5 Tips For Writing A Good Memoir

June 1, 2020

Written by: Joe Fiduccia

Regardless of where you are in life, most everyone will agree that it’s been one heck of a ride. Every single day from the moment we wake up, we are creating memories. Many of which we weren’t even expecting to make.

But as thousands attempt writing about their own personal experiences, there is one problem we eventually encounter: there are just too many stories, and not all of them can fit.

Whether it’s via a published book, a diary, or a Footprint profile, summarizing our life story and preserving the poignant moments can be a daunting task. And I will be honest – given the plethora of life’s moments to pick from, it’s one that even I am afraid to take on sometimes.

Our life is one massive…very complicated story. And thus it isn’t something we can summarize at the dinner table or with a quick weekend write-up.

But despite the complexity our stories bring, many of us take a shot at preserving it anyway.  And if you among those who tackle the challenge of story preservation, here are five simple tips you can add to your arsenal:

1: Don’t sweat the small stuff.

Let’s pick one simple story from this past week as an example. My family and I recently got to spend some time with friends in NYC. They don’t live locally and thus we rarely get to see them throughout the year. So this get-together was a special treat which made for a memorable day.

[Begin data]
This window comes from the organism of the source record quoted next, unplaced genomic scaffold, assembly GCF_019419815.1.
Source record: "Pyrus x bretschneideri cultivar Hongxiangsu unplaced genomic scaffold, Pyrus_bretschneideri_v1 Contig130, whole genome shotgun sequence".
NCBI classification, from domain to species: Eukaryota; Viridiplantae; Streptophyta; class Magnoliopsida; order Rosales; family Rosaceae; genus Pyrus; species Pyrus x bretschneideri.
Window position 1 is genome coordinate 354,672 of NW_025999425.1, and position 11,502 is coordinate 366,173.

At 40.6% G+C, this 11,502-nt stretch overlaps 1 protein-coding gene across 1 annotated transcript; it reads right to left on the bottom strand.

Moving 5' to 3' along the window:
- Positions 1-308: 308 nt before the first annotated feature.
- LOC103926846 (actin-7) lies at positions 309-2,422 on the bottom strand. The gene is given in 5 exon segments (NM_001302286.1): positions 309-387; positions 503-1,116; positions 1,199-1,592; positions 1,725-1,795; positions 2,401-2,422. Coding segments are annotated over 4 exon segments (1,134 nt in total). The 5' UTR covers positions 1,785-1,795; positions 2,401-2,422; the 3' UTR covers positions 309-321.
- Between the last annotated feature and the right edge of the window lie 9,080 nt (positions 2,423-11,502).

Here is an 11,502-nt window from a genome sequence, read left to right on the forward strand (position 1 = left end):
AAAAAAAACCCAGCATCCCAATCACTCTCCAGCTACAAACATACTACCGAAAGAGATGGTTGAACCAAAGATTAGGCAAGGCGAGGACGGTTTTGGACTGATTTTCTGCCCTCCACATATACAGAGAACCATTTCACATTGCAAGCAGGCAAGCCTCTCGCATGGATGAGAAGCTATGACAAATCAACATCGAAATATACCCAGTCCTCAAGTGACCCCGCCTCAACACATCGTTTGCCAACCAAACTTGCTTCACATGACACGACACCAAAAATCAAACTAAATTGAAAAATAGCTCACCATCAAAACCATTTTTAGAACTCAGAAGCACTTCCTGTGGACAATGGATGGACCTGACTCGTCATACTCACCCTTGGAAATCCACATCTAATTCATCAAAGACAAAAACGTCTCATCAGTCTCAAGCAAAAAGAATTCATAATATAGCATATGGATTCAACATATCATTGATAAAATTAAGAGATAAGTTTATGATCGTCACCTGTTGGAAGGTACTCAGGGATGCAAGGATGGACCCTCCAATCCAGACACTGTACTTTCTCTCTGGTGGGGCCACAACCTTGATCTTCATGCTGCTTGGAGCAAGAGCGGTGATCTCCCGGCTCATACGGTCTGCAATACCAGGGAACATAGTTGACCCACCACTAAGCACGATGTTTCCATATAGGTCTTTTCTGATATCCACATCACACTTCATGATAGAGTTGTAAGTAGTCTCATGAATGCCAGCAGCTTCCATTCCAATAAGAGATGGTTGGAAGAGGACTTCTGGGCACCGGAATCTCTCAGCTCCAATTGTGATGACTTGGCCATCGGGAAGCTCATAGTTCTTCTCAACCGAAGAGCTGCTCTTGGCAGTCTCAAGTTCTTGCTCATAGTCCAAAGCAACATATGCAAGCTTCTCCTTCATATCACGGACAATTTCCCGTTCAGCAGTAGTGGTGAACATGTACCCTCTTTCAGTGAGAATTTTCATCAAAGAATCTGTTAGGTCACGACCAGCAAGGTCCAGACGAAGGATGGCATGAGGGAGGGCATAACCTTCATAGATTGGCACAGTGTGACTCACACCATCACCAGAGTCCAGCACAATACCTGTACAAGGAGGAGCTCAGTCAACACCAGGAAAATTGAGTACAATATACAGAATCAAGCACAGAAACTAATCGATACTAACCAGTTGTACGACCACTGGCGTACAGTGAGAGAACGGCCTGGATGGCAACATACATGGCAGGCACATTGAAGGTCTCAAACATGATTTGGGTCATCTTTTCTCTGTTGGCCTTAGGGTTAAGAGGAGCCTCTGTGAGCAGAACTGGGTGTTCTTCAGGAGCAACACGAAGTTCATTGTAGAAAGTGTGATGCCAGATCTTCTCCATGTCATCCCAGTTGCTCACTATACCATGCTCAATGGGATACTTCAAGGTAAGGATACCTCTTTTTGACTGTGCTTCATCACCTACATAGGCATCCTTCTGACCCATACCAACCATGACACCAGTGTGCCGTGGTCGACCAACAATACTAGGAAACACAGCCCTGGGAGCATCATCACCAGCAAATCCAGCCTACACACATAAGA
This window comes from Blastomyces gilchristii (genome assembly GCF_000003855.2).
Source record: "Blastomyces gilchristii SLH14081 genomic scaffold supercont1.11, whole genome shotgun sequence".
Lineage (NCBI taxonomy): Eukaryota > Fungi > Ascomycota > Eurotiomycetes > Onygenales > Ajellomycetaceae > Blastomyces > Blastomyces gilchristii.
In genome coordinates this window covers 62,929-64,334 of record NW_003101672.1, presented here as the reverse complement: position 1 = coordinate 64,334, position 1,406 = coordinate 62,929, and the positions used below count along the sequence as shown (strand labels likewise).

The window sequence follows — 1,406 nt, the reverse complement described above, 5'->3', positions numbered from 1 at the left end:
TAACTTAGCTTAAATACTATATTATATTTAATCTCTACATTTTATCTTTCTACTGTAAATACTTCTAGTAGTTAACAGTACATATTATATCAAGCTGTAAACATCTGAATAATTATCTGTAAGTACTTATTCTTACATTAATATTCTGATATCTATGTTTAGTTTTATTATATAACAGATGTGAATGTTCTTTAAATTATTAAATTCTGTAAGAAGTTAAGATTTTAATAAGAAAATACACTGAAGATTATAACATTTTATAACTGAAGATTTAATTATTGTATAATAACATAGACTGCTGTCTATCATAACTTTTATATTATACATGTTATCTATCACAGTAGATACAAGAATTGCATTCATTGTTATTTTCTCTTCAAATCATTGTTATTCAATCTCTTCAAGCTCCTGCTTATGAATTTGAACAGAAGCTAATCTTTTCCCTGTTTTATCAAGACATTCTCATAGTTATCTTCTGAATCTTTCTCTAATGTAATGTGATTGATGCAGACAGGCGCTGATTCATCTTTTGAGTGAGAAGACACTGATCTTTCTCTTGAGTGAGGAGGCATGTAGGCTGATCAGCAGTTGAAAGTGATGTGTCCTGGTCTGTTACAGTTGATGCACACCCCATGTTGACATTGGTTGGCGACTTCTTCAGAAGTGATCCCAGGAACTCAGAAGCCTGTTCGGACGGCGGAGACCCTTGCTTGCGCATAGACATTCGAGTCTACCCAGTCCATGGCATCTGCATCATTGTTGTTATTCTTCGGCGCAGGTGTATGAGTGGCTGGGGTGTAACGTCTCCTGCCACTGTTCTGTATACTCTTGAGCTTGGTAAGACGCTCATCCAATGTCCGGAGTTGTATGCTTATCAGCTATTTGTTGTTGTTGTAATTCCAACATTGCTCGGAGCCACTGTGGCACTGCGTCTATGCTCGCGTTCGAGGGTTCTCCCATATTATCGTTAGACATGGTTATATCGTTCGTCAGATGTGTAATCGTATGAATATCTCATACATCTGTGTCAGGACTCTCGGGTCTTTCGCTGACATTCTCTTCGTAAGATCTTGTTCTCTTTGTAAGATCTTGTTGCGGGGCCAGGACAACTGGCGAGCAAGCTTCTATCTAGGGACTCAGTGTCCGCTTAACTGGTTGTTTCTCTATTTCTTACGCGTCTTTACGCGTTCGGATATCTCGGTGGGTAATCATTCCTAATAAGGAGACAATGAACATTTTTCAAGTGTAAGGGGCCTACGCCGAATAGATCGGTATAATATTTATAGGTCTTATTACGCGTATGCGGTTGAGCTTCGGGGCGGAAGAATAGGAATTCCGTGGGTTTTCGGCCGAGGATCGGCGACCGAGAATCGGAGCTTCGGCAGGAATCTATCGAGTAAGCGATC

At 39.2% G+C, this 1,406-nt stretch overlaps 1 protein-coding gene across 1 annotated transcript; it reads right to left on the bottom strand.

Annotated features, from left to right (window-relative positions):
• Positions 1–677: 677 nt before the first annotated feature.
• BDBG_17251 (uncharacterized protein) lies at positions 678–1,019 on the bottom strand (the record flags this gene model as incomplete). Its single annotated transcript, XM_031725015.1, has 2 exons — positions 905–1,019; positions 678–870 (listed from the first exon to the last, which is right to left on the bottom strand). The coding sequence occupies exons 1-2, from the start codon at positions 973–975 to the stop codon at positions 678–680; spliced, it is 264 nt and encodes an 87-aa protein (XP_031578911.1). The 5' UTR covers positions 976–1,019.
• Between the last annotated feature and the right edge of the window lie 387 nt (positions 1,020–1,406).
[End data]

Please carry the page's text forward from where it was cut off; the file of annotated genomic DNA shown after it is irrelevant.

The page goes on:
Now let’s say I decide to write about this experience in my Footprint. This is where I will ask the inevitable question: “what should I say?”

Because this memory alone is filled with both meaningful, and meaningless details.

Instead of focusing on that general question of “what should I say,” concentrate only on the moments that meant to the most to you. Ask yourself: “what made the day a memorable one?”

In my case from last week, it was great to spend time with friends we haven’t seen in a while. But I would rather write about the discussions we had and the laughs we shared. I would also want to mention some of the things our children did together, and how their friendship was strengthened during this visit.

What I don’t want to do is get caught up in the details, like the places we visited or the food we ate. Though fun to add, those are the fillers of a story that you can always come back to and add later on.

So when you pick a moment you wish to preserve, summarize the highlights that were most meaningful to you. And if you have time later, revisit the story and add the smaller details as you see fit.

2: Focus on what is important to you, not what you think others will want to read.

write your life story